I agree. It's a deceptively simple game that reveals some neat complexity underneath. It's why I like it and continue to play. :-)
Warlight rules/algorithm question: 2/27/2016 03:22:08

Fleecemaster
Level 59
Report
Hey gruff,

The main principle here is usually called "Stack advantage" it's quite unique to Warlight because of how the battles are calculated, and I was playing for a long time before I fully understood it.

Basically, if you attack or defend with a larger stack than the opponent, you will gain an advantage, sometimes a huge one (it's very possible to turn games around with this)

To keep it simple let's assume the kill rates are 50%.

You attack a player with 300 troops, and he defends with 200.

50% of your 300 troops kill an enemy, that means 150 defending troops die.

At the same time (before they die) 50% the defending 200 troops kill the attackers, meaning 100 attackers die.

You kill 150, they kill 100.

Even though you didn't take the territory, your opponent just suffered a net loss of 50 troops, secondly to that you now have 150 troops ready to attack 50 troops for next turn (even more stack advantage)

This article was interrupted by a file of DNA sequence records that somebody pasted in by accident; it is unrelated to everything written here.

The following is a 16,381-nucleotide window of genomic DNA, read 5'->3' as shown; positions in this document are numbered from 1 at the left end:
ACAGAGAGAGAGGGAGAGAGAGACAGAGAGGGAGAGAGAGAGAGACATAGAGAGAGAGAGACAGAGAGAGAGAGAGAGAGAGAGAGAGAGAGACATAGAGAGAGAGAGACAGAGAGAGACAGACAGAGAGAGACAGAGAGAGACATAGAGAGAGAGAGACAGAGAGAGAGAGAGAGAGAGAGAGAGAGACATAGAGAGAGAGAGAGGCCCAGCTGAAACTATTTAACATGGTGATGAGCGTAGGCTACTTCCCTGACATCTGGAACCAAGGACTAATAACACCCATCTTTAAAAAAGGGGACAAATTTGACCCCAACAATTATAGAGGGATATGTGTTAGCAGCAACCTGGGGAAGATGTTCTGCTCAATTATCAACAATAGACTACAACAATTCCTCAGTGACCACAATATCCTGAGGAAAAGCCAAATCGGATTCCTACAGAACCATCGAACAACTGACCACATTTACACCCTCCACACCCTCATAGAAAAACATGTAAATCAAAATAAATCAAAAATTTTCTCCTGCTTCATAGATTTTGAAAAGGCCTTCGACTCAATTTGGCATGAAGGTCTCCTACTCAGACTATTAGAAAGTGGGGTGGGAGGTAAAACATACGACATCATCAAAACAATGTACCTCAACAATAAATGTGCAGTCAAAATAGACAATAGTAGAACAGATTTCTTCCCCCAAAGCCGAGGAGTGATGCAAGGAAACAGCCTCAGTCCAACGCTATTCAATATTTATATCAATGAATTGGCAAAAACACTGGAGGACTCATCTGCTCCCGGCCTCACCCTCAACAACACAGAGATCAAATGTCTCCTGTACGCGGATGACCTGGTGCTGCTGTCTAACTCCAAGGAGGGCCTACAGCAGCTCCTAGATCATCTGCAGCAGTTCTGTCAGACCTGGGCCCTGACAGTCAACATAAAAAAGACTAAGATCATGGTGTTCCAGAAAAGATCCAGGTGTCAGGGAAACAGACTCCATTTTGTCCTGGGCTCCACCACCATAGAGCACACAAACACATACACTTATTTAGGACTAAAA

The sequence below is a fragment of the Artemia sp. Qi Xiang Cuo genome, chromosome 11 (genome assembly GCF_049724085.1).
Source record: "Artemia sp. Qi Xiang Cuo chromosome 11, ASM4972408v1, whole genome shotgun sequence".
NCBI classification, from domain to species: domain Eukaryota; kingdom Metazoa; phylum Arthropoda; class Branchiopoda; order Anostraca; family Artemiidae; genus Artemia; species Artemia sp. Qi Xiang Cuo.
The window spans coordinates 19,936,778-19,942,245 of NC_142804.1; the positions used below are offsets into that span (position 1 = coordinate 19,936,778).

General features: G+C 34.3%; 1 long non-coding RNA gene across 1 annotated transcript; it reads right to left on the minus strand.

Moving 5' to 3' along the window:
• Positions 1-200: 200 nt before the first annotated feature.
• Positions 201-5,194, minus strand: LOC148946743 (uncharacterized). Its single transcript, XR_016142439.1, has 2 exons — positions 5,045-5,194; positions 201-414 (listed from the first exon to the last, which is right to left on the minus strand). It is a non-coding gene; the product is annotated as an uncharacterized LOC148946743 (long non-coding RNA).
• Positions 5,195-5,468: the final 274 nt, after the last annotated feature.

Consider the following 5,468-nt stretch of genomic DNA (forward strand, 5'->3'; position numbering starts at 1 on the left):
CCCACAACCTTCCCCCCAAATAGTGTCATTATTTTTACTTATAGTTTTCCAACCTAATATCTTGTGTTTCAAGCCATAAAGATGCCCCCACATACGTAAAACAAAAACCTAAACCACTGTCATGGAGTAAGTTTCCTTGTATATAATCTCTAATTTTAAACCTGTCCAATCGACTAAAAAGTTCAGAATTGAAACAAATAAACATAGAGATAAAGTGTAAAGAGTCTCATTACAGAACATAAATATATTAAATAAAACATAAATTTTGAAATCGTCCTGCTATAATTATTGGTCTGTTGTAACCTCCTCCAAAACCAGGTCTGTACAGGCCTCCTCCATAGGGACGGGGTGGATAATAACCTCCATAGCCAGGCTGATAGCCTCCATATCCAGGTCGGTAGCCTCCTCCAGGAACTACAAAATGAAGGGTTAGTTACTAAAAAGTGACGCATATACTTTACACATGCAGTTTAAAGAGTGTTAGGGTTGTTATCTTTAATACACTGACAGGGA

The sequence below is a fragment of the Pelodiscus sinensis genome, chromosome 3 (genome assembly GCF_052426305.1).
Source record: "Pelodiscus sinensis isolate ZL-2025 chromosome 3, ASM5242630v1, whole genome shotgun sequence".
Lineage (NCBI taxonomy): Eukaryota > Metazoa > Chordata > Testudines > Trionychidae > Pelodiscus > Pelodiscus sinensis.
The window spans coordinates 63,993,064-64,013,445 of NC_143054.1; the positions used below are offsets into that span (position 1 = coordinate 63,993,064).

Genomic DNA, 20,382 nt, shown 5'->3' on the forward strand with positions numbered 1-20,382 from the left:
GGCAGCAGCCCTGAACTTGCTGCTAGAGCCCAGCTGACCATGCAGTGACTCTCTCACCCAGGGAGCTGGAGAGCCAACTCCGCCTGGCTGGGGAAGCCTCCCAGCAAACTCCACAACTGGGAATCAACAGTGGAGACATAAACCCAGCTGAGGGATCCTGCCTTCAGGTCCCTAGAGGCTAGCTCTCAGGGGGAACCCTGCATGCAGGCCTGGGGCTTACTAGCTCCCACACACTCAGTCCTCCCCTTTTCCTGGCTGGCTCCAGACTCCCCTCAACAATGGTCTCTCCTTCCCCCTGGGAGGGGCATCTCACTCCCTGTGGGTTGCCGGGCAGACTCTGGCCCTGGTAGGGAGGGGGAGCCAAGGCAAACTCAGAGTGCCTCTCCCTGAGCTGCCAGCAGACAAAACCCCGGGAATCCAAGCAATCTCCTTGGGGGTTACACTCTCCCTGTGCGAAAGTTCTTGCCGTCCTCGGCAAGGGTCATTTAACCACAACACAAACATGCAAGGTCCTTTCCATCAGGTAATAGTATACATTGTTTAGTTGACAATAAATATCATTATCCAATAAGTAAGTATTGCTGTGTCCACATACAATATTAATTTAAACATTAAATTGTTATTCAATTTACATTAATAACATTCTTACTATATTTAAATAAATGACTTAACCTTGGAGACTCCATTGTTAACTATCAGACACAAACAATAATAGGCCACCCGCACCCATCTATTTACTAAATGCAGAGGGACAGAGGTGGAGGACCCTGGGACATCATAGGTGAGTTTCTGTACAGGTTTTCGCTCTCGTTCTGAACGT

The exact same thing works if you defend with more troops than the attacker uses (for example by deploying in defense, moving troops in before the attack, or by airlifting more troops in! Hope that helps :)

Edited 2/27/2016 03:24:34
Warlight rules/algorithm question: 2/27/2016 11:30:17

Red Λrmy
Level 56
Report
If anyone stumbles through here, a concise, thorough explanation can be found reading through here: https://www.warlight.net/wiki/Combat_Basics

I always knew to use analyse attack, which is the easiest and simplest way to predict a scenario, but I've never liked just accepting something blindly, and I never really understood the mechanics of it until I'd read this and the additional pages linked therein. Now that I have, I can appreciate the elegance and underlying complexity or simplicity of it, depending on how you choose to look at it; I think wct was spot on earlier with the oxymoronic "neat complexity" :)
 Posts 1 - 12 of 12